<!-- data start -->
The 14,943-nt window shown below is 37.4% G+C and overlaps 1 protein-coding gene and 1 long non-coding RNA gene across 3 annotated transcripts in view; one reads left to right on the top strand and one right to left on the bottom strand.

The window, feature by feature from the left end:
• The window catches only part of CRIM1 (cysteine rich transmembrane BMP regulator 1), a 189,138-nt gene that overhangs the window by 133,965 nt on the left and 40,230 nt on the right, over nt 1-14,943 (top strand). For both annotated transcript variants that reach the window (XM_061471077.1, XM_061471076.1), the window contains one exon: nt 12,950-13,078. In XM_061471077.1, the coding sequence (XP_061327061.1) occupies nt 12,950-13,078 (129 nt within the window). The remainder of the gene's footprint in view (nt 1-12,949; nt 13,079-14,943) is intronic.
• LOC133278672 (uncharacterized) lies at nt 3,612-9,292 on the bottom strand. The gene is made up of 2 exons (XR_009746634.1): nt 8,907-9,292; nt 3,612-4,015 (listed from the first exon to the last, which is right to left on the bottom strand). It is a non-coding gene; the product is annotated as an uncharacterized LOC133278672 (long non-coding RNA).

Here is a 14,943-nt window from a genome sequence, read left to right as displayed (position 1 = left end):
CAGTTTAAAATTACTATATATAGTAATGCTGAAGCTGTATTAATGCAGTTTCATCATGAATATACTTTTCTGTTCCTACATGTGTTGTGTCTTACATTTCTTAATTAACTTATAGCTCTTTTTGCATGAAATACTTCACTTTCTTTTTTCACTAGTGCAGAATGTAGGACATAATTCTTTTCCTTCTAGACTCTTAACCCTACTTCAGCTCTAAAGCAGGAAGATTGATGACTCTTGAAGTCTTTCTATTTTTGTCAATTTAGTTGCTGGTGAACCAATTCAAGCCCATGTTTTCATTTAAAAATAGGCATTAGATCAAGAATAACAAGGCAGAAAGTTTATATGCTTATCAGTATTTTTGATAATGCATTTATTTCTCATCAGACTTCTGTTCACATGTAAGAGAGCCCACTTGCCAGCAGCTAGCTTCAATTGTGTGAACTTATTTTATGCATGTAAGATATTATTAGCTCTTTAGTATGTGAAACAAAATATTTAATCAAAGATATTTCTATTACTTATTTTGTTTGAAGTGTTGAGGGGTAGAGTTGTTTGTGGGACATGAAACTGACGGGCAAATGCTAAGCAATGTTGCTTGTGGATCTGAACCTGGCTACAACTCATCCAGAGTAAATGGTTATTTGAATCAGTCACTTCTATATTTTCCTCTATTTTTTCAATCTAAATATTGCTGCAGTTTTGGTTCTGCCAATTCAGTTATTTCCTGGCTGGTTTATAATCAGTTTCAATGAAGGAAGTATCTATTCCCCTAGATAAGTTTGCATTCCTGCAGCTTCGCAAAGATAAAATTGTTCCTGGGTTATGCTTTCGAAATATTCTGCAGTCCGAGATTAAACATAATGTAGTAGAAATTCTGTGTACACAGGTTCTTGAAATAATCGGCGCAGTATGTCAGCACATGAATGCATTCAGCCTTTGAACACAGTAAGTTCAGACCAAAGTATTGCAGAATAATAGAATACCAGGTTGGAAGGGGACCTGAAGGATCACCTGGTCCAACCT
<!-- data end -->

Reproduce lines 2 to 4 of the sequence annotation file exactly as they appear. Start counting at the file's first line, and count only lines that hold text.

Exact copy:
The window, feature by feature from the left end:
• The window catches only part of CRIM1 (cysteine rich transmembrane BMP regulator 1), a 189,138-nt gene that overhangs the window by 133,965 nt on the left and 40,230 nt on the right, over nt 1-14,943 (top strand). For both annotated transcript variants that reach the window (XM_061471077.1, XM_061471076.1), the window contains one exon: nt 12,950-13,078. In XM_061471077.1, the coding sequence (XP_061327061.1) occupies nt 12,950-13,078 (129 nt within the window). The remainder of the gene's footprint in view (nt 1-12,949; nt 13,079-14,943) is intronic.
• LOC133278672 (uncharacterized) lies at nt 3,612-9,292 on the bottom strand. The gene is made up of 2 exons (XR_009746634.1): nt 8,907-9,292; nt 3,612-4,015 (listed from the first exon to the last, which is right to left on the bottom strand). It is a non-coding gene; the product is annotated as an uncharacterized LOC133278672 (long non-coding RNA).